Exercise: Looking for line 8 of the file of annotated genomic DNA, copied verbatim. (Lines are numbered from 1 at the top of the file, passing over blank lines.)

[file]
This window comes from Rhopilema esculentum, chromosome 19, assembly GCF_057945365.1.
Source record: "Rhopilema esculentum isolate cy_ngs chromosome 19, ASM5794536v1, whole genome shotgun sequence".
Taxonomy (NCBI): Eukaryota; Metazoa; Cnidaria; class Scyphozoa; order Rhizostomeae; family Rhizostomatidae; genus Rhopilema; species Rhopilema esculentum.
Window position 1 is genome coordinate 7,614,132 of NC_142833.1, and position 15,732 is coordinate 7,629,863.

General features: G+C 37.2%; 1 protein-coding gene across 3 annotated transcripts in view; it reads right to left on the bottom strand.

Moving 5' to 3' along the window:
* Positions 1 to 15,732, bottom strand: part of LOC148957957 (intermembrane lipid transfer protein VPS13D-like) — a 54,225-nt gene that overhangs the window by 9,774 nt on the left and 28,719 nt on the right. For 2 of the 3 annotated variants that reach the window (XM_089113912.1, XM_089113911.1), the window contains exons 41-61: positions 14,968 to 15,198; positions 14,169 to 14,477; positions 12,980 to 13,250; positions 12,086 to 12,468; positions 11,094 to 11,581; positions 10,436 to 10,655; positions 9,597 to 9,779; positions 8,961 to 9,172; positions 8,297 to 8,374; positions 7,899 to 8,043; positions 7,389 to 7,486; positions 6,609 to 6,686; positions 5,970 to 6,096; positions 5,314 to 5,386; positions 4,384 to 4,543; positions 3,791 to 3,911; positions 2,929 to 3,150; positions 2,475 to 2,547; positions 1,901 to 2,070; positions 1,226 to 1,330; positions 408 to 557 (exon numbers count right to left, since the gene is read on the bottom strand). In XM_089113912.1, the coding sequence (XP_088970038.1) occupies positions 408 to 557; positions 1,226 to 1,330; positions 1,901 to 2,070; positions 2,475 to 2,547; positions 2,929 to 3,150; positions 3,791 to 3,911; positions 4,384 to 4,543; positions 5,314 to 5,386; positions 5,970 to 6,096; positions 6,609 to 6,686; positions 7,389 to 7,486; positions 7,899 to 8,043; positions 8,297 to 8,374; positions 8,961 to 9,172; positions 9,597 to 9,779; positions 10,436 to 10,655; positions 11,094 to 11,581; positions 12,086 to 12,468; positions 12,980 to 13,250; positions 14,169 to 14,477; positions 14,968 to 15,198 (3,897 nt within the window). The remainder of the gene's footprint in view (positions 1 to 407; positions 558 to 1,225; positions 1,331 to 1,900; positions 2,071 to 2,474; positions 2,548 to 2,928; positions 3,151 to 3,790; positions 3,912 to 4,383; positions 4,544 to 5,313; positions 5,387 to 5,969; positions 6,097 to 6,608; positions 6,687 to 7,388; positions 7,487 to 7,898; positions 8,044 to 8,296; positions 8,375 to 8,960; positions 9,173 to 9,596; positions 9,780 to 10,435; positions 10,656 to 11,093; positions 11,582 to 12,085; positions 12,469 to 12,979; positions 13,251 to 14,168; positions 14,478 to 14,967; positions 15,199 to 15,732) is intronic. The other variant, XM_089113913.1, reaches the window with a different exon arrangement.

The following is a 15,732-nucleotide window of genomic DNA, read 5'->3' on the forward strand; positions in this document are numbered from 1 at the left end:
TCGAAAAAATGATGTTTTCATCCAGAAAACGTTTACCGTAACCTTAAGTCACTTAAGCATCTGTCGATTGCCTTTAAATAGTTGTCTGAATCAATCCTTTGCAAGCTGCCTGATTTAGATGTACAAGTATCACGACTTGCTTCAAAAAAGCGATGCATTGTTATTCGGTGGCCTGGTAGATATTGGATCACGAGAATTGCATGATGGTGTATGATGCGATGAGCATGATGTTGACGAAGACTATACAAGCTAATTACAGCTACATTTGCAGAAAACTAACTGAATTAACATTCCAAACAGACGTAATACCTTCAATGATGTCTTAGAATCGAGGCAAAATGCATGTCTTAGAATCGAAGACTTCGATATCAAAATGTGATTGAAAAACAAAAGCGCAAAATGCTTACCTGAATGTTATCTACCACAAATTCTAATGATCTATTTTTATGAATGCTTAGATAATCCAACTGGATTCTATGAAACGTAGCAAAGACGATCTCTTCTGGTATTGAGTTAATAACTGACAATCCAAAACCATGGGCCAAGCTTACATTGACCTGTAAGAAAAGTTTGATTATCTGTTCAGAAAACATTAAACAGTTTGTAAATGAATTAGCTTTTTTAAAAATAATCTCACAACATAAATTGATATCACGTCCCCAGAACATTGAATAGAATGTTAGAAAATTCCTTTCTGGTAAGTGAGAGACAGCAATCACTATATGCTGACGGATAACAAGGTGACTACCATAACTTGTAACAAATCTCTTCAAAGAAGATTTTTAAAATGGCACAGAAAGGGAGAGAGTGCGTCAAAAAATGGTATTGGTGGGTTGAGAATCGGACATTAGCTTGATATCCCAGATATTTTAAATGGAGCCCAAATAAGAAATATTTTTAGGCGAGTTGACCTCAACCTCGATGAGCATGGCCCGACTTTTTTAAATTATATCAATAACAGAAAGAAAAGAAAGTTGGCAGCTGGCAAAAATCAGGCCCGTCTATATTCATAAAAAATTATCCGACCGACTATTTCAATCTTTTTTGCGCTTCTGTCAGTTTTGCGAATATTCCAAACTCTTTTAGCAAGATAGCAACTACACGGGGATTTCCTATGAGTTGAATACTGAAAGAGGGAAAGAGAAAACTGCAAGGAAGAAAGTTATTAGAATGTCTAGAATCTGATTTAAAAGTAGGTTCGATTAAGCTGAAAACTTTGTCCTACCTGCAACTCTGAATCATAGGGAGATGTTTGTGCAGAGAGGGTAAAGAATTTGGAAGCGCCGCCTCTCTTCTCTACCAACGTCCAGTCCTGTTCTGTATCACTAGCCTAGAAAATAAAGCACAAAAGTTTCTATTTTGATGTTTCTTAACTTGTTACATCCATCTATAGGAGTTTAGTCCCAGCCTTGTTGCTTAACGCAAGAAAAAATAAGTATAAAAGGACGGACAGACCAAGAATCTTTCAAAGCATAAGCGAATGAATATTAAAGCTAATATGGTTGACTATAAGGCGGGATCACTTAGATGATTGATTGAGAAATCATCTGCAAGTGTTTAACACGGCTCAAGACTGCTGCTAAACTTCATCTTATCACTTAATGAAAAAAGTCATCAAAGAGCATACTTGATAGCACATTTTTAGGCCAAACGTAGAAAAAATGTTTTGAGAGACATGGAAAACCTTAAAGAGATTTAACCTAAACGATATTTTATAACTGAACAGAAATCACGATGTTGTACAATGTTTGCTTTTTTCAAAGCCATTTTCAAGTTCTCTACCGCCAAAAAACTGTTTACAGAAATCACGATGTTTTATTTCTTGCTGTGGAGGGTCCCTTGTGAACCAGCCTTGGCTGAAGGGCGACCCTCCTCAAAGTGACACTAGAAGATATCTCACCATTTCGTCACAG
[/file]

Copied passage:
The following is a 15,732-nucleotide window of genomic DNA, read 5'->3' on the forward strand; positions in this document are numbered from 1 at the left end: